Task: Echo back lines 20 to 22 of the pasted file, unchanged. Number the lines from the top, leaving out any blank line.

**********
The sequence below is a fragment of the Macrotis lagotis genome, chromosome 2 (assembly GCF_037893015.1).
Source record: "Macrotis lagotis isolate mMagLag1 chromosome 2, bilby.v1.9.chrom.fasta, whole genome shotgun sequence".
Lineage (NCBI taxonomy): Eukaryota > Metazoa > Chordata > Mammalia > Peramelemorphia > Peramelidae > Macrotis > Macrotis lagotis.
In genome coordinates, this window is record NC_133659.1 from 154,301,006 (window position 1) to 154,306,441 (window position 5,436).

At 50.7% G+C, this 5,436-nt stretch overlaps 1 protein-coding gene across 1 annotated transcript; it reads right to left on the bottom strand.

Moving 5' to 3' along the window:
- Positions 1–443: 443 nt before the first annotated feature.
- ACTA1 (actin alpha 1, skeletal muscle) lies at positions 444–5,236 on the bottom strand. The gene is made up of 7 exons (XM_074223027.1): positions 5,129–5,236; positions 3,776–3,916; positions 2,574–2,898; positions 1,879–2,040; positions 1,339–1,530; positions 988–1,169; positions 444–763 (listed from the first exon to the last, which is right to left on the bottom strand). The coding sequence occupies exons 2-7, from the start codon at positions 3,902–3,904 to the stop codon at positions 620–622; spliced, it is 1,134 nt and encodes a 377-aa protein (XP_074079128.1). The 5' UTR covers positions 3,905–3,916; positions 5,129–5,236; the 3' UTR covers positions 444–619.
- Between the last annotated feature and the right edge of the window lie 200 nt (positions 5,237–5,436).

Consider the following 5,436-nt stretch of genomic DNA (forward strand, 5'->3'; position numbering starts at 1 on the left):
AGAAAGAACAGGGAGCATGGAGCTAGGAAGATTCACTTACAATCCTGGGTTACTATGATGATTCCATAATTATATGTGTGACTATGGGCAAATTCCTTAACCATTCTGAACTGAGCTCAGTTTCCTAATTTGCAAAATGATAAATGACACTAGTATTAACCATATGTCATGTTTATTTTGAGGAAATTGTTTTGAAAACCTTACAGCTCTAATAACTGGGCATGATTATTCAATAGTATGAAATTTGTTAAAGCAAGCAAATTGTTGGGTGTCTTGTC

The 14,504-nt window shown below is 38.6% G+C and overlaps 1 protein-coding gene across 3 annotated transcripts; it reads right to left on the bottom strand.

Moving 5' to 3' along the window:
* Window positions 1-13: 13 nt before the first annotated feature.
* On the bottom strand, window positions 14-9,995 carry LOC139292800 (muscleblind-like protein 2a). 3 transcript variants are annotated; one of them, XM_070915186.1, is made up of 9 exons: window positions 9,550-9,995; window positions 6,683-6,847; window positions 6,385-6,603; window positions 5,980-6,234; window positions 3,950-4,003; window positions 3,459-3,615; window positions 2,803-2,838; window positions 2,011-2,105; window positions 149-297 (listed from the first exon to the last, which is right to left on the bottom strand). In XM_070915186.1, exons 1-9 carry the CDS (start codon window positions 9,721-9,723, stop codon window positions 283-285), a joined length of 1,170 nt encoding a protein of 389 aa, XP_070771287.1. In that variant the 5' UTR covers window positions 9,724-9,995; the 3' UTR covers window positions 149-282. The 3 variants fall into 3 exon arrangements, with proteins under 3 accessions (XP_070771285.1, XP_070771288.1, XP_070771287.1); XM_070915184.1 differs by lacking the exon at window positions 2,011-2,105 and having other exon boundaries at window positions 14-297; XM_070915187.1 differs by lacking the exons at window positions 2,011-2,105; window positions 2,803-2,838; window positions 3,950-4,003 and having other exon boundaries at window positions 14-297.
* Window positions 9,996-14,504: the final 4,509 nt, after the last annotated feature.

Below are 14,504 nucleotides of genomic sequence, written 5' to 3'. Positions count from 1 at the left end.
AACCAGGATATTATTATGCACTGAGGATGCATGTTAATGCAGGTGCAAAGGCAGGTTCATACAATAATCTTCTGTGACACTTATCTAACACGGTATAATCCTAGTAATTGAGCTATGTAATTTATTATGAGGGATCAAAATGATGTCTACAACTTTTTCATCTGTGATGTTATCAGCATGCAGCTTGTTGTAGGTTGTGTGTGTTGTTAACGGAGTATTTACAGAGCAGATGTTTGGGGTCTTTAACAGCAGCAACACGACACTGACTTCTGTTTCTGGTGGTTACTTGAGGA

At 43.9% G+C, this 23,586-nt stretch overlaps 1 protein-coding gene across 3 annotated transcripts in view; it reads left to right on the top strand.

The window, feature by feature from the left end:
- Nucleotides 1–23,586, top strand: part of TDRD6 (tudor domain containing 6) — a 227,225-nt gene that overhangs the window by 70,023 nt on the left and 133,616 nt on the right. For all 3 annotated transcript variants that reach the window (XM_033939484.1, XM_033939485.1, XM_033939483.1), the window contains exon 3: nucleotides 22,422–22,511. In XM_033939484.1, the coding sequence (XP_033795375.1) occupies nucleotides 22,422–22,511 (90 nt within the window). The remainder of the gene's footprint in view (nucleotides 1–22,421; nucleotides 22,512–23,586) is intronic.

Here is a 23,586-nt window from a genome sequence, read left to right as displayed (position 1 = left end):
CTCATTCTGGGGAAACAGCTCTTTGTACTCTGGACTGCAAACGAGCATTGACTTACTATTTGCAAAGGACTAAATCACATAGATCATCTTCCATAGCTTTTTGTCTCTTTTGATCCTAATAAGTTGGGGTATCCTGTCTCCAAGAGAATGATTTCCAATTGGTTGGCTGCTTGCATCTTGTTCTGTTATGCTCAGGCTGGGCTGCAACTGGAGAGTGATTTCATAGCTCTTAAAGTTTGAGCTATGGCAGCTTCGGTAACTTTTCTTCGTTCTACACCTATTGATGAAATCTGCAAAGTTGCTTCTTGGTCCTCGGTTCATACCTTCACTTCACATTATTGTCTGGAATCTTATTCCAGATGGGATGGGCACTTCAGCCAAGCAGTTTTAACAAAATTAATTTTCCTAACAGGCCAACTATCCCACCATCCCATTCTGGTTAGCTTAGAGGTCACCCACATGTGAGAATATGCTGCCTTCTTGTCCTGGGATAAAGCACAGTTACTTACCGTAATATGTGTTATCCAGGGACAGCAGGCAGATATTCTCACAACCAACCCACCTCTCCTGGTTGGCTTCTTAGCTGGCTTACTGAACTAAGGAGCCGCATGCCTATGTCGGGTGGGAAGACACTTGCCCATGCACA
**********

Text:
The window, feature by feature from the left end:
- Nucleotides 1–23,586, top strand: part of TDRD6 (tudor domain containing 6) — a 227,225-nt gene that overhangs the window by 70,023 nt on the left and 133,616 nt on the right. For all 3 annotated transcript variants that reach the window (XM_033939484.1, XM_033939485.1, XM_033939483.1), the window contains exon 3: nucleotides 22,422–22,511. In XM_033939484.1, the coding sequence (XP_033795375.1) occupies nucleotides 22,422–22,511 (90 nt within the window). The remainder of the gene's footprint in view (nucleotides 1–22,421; nucleotides 22,512–23,586) is intronic.

Here is a 23,586-nt window from a genome sequence, read left to right as displayed (position 1 = left end):